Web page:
As well as buying the pub they will need to pay stamp duty and legal fees. The building, which hasn’t had much spent on its maintenance, also needs work: fire safety improvements and upgrading its energy efficiency are top of the list.
This means that they faced a black hole of about £200,000 which they have spent most of this year trying to fill by making and selling mix tapes, staging gigs and offering loan stocks to investors willing to put some cash into the project, which will be repaid with interest (for more information visit risingsun.space).
By the end of July, they had managed to raise about £70,000, but their landlord has only given them until the end of August to find another £130,000 or the pub will go back on the market.
What will happen to the Rising Sun in future?
If Bowley, Pittman, Andrews and the rest of the residents meet this deadline then their plan goes far beyond being able to stay on at The Rising Sun themselves. Their housing cooperative will be run by the house’s residents and although they will deal with day-to-day running as they see fit, they will be prohibited, by law, from ever selling it.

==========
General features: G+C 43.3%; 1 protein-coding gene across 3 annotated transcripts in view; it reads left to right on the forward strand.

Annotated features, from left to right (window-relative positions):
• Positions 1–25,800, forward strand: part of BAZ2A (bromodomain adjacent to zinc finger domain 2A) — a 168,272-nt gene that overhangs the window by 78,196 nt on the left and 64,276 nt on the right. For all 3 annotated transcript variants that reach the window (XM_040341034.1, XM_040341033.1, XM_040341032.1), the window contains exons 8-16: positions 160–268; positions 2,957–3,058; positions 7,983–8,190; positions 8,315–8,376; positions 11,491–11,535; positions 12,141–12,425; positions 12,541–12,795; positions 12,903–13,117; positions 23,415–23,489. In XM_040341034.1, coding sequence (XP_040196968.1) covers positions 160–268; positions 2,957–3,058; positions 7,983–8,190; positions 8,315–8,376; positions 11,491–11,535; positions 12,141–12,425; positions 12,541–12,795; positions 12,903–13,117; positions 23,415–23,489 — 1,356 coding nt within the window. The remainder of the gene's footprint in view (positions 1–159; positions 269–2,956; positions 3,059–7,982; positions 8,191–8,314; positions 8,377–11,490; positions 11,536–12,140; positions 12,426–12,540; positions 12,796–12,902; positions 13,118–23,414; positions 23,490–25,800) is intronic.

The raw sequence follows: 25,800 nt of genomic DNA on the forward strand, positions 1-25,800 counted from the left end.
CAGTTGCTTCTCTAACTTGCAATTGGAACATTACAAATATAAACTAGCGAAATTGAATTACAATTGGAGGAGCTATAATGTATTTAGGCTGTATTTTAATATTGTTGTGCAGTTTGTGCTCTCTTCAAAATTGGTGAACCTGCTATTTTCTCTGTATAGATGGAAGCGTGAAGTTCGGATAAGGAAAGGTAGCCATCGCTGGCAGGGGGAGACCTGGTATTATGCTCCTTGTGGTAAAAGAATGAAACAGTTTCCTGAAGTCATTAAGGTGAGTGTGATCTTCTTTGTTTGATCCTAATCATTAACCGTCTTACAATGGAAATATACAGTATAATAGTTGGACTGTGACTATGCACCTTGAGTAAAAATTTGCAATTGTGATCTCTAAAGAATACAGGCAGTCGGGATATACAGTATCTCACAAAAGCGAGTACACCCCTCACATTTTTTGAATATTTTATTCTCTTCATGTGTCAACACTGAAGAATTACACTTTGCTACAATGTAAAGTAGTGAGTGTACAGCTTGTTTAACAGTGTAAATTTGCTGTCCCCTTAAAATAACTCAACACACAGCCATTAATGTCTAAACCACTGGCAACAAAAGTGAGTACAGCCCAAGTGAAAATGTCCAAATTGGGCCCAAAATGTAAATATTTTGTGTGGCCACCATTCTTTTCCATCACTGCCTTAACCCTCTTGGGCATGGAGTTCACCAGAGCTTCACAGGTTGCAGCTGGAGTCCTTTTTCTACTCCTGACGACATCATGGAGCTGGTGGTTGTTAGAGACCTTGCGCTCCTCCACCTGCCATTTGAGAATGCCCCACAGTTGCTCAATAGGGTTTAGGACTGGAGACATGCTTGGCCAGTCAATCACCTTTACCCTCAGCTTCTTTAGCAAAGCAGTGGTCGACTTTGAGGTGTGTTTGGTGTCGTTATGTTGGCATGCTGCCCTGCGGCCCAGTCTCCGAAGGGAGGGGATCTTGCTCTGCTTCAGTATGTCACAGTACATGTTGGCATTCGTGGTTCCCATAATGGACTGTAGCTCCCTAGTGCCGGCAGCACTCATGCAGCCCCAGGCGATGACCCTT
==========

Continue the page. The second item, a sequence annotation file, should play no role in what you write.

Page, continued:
The idea is that The Rising Sun will continue to provide a home to young creatives at the start of their careers long after Bowley and friends have moved on. “That is one of the things which makes me the most excited,” says Pittman.
“I love London because of the creativity and diversity, but it is literally being squeezed out. Everyone will leave if there is nowhere they can afford to live.”It will be these future generations who will really benefit from the project.
At first, the flatmates will need to continue paying rents at about the same level their landlord has been charging to pay off the mortgage and loans. But, as their debts are paid down, that will get lower and lower. “There are examples of co-operatives around here which are priced as low as £200 per month,” says Bowley.
“We are creating a legacy for people who need somewhere cheap to live and a community to collaborate with.”